Another Crusade


Review by · March 16, 2024

One of the best things about indie RPGs is that they often revisit genre classic formulas with a new lens. The best indie homages update the core mechanics for modern sensibilities or place familiar mechanics in new and unique worlds with endearing characters, free from the restrictions of massive publishers who are overprotective and less experimental with their IP. Examples of this approach working well are 24 Killers, Bug Fables, and Chained Echoes, all great games that take heavy inspiration from classic RPGs while putting their spin on the concept. However, this is a fine line to walk, and it’s just as likely to result in a lackluster facsimile of your inspiration. Unfortunately, such is the case for Another Crusade, the debut title from independent developer Dragon Vein Studios. In seeking to create a modern take on Super Mario RPG, Another Crusade delivers a mostly decent replica of the gameplay mechanics yet fails to capture the spark and personality that made it so special. 

Another Crusade begins rather abruptly, with protagonist Rai Reysend sitting by himself on a hilltop at night. Suddenly, a shower of brightly colored meteors rain down from the sky, with a bright red one landing at his feet. All across the world, large domes of brightly colored light have imprisoned the various towns and villages, and monsters are attacking in droves. Rai sets out to discover what’s causing the calamity and protect his home from the monster attacks. It’s a very cliche setup, and although the game does delve into the mystery behind this occurrence in the journey’s later hours, most of the game feels like a contrived hunt for magical McGuffins without much motivation. 

Party on the map screen at the starting town in Another Crusade.
A foreboding energy surrounds the major towns, and it’s up to Rai to save them.

As he frees the various towns and villages across the land from their magical imprisonment, Rai meets up with various companions who join the party. They mostly fit into the typical RPG stereotypes, like Niro the mage and Varenna the alchemist, though the final two party members (a Castlevania-inspired demon hunter named Vincent and the Dragon King Zhion) are more interesting both in concept and due to their relationship to Rai and his organization, the Light Order. Unlike Super Mario RPG, the companions lack personality. Rai is a silent protagonist and has limited interaction with the other party members, and conversations between the cast are sparse, giving them little time to develop as characters.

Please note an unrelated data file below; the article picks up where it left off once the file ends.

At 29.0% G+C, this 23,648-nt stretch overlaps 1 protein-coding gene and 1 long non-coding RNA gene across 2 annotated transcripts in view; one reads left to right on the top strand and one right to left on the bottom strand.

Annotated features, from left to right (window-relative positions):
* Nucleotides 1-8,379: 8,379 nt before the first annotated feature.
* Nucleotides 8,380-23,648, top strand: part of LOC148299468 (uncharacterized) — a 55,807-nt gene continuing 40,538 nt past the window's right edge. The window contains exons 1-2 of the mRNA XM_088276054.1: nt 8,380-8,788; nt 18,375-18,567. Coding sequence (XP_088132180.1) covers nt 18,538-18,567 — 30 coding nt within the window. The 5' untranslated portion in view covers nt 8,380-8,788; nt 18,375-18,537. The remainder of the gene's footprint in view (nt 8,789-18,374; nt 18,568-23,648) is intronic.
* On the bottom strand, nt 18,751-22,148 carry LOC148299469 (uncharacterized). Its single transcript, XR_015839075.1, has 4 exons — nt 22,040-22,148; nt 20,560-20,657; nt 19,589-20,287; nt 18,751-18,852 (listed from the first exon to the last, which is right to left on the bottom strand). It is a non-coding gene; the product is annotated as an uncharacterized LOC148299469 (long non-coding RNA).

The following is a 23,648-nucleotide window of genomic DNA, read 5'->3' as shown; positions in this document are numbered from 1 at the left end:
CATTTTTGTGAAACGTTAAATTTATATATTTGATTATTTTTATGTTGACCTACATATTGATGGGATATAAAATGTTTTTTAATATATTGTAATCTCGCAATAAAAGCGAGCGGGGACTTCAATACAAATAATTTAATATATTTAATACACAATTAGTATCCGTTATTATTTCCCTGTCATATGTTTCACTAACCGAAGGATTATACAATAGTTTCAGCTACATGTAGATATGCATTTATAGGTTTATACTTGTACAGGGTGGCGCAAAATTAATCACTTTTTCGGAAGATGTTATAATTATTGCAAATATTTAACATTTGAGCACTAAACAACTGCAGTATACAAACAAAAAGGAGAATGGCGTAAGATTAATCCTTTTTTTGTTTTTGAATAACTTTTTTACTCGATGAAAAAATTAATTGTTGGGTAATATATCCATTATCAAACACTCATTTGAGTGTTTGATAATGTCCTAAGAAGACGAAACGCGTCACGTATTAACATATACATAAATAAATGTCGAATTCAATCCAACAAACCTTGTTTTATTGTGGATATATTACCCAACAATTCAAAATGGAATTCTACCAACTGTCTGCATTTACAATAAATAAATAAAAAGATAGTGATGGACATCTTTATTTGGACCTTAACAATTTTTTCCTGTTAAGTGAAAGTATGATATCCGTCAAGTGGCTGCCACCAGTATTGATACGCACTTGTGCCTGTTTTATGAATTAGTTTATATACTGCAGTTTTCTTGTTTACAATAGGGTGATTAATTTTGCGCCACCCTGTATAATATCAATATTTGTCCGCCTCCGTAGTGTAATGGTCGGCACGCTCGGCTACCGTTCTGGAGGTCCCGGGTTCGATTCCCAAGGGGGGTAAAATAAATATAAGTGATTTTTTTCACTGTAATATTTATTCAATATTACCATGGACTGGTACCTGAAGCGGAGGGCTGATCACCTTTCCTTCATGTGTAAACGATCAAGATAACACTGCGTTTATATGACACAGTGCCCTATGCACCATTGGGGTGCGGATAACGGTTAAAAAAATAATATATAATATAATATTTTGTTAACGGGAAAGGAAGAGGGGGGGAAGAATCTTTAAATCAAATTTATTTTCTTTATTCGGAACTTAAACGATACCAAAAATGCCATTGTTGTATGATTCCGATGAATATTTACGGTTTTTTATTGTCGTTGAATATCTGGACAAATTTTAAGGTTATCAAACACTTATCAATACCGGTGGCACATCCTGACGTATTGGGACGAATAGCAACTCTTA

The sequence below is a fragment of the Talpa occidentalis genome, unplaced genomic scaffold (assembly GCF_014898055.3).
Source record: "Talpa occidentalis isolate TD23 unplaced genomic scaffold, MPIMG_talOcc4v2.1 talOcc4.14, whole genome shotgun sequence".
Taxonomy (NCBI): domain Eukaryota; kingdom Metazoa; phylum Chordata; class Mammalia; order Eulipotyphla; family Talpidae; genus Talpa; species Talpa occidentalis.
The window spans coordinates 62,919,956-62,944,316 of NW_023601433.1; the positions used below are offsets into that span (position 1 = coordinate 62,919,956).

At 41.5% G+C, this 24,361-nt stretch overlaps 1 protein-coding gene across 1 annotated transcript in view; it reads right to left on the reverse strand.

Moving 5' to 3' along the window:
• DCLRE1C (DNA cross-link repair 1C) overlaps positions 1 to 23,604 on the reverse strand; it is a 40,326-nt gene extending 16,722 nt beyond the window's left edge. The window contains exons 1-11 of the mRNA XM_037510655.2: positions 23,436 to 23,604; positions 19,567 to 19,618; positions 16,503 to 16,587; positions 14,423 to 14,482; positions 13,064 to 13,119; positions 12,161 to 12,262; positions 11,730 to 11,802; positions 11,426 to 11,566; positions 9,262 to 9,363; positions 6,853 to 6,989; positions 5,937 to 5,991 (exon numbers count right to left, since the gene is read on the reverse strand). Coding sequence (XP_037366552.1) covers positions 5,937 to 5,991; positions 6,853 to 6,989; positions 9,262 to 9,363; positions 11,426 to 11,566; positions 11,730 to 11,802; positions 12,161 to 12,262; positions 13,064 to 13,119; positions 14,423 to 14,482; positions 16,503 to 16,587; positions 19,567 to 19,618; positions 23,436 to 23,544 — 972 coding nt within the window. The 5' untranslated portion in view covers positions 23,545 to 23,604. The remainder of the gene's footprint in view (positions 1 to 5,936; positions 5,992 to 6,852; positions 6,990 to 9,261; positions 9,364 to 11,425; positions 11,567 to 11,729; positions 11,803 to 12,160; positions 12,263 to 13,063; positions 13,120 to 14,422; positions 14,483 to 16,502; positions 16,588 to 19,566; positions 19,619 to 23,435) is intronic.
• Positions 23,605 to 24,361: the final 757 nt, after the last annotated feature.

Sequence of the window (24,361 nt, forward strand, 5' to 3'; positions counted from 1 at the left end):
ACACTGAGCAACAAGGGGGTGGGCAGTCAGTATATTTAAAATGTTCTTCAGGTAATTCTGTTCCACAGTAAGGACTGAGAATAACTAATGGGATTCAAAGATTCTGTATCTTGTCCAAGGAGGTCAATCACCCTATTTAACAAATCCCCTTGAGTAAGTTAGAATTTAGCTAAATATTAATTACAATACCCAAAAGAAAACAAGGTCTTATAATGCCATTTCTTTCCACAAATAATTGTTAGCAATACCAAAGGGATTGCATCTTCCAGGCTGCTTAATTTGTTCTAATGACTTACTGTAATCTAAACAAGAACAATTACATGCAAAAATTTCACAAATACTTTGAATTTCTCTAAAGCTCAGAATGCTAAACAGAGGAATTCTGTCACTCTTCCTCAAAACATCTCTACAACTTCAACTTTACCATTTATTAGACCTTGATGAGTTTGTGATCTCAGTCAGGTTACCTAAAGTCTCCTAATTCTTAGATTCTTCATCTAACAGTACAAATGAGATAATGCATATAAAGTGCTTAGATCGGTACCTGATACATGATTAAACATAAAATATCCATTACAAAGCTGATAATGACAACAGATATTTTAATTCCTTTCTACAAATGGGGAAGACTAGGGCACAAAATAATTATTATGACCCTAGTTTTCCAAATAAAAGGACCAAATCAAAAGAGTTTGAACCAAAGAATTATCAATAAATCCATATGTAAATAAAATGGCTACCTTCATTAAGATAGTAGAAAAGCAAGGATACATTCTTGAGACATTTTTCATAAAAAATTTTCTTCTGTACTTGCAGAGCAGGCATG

To the game’s detriment, the most talkative party member is Niro, who is frequently employed in ham-handed attempts at comic relief. He has a habit of engaging in fourth-wall-breaking humor that falls flat. Most of the jokes poke fun at standard RPG cliches, but it’s hard to find the humor in them when the game does very little to immerse you in its world or endear you to the characters beforehand. I’m fine with humor in games, but because the premise is so bog-standard and the game’s tone barely takes itself seriously, most of the time I was left wondering why I should care about what was happening in the narrative.

Rai fights alongside the mage Niro against an Eagle enemy.
Niro is useful in battle, but his endless quips and jokes grate on you after a while.

Thankfully, Another Crusade does have quite a few positives in its favor. The low-poly, wooden puppet aesthetic of the characters and enemies is distinct and charming, and the animations feel appropriately jerky and stilted, as if being manipulated on invisible strings. These labored animations also make it easier to understand the timing for the action commands in combat, which are executed nearly flawlessly. The action commands adhere closely to the template set by Super Mario RPG, with a button press at the right time during the attack dealing increased damage and a perfectly timed block avoiding damage from enemies. Damage from enemies is high if you fail to block, and special skills require precise inputs and timing to pull off successfully. Each character has a wide variety of support and offensive skills, all with unique action commands that may require rotating the stick, mashing a button quickly, or inputting a series of button prompts within a short window. Overall it’s a satisfying evolution of the combat system introduced in Super Mario RPG, just tuned to be significantly more challenging to heighten the sense of risk and reward in battles.